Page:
The problem drinking among law students and attorneys within the first ten years of practice contradicts previous research that showed that rates of problem drinking increased as individuals spent more time in the legal profession. When focusing solely on the volume and frequency of alcohol consumed, more than 1 in 3 practicing attorneys are problem drinkers, the study found.

Moreover, the studies showed that both law students and lawyers who recognized that they had problems were not likely to seek help. The factors that discouraged both law students and lawyers from seeking help were similar: a threat to academic or job status, potential threat to/removal from bar admission, social stigma; a feeling that “I can handle it myself.”

National Task Force on Lawyer Well-Being

In the wake of these two reports, a group of individuals came together, galvanized to take action.  Initially, a few individuals from “across the aisles” of the profession, including Lawyers Assistance Programs, organizations that prosecute lawyers (National Organization of Bar Counsel) and lawyers who represent lawyers in the disciplinary process (Association of Professional Liability Lawyers) got together to brainstorm action in response to the studies.  The core group quickly expanded to other lawyers from interested organizations including law schools and various ABA entities such as the Standing Committee on Professionalism, which I chair. The group began brainstorming how to be a clarion call for action.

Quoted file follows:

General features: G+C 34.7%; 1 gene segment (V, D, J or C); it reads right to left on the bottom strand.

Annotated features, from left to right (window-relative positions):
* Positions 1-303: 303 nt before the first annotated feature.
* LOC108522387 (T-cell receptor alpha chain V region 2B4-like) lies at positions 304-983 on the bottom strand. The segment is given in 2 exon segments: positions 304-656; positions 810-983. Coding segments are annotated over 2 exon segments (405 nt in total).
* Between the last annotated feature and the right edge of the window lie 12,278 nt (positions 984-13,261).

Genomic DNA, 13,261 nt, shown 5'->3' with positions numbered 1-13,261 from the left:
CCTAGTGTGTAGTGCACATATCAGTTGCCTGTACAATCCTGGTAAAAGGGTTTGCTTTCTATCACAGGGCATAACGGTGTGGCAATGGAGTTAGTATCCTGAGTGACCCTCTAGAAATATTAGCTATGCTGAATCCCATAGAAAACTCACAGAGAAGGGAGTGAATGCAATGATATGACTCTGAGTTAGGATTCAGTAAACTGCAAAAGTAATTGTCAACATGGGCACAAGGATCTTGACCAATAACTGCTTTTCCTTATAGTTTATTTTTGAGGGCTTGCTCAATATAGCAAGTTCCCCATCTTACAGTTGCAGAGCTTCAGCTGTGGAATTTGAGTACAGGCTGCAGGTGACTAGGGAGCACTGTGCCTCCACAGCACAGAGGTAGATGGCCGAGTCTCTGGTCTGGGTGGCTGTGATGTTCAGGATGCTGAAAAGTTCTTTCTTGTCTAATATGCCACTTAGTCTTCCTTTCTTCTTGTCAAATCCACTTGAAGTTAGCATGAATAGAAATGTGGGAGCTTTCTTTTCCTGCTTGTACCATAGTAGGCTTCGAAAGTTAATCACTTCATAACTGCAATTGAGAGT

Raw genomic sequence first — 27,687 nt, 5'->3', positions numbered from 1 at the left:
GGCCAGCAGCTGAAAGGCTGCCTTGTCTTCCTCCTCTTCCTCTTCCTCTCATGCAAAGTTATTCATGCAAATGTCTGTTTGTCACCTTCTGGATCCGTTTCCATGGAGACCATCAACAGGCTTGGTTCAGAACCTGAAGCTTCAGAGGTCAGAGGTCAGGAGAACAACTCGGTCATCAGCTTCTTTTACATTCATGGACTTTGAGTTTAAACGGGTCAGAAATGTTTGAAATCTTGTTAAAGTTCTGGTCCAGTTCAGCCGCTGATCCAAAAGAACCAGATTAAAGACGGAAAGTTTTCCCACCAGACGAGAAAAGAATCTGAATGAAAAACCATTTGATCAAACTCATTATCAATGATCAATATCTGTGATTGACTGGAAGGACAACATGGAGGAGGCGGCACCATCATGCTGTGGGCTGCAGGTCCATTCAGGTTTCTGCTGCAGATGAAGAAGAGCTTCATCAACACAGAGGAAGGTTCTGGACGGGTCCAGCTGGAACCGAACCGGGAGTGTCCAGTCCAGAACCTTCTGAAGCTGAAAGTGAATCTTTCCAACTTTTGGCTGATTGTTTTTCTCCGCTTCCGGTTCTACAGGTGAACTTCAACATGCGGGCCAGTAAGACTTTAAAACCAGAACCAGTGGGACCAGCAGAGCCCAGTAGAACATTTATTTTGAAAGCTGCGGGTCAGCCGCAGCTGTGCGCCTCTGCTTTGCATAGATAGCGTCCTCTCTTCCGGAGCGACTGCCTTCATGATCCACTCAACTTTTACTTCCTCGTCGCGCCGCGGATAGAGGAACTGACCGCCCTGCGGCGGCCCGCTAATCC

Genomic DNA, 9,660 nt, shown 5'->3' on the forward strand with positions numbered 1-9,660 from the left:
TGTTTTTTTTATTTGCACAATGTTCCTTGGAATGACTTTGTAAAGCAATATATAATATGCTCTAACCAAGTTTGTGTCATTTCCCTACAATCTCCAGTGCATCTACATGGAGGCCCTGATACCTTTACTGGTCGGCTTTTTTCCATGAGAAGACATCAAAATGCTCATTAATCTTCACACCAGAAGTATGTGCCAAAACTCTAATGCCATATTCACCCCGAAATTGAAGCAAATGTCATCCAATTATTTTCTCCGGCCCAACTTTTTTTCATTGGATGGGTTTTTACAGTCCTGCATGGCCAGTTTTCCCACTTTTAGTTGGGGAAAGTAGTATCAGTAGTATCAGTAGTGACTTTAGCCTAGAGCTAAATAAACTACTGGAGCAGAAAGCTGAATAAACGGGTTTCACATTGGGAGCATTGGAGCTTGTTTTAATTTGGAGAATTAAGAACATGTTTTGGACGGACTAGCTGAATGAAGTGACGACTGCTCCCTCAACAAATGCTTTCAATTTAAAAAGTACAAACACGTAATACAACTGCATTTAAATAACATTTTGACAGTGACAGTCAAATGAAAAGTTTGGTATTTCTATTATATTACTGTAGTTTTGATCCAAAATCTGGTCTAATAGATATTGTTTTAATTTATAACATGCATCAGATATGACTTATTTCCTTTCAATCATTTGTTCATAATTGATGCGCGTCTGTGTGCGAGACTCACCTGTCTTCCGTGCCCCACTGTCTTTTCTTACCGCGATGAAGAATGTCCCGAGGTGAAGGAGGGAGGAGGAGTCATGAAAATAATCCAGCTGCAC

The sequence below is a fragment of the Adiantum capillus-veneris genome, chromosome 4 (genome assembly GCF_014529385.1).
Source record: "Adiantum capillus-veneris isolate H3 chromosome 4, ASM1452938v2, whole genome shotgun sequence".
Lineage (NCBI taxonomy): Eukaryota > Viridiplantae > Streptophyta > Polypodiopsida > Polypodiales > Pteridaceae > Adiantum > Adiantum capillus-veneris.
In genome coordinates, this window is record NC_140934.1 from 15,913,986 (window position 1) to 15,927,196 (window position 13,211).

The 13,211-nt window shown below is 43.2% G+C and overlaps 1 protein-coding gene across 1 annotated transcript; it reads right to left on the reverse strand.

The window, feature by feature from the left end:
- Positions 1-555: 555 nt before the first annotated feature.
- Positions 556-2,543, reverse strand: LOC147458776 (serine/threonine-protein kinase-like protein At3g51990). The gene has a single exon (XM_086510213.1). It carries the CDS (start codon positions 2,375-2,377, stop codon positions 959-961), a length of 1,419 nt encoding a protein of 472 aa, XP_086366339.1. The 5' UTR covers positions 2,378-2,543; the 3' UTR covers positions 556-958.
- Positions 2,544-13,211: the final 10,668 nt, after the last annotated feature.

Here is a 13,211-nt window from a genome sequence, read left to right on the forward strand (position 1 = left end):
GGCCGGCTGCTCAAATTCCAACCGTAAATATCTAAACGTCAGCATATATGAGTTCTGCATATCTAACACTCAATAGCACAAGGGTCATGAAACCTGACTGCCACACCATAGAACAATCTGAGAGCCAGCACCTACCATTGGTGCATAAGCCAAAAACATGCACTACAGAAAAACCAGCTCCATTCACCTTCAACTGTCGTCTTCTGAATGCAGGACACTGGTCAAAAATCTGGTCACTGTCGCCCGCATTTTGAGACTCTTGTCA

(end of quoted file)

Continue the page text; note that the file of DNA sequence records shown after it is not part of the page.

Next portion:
Related Efforts to Highlight the Problem and Solutions

Meanwhile, in July of this year, a high profile article in the New York Times chronicled the personal story of a partner in a Silicon Valley law firm who died of a drug overdose.  The article was forwarded to my inbox by no fewer than two dozen people. And the LAP community across the country saw a surge in interest in their programs.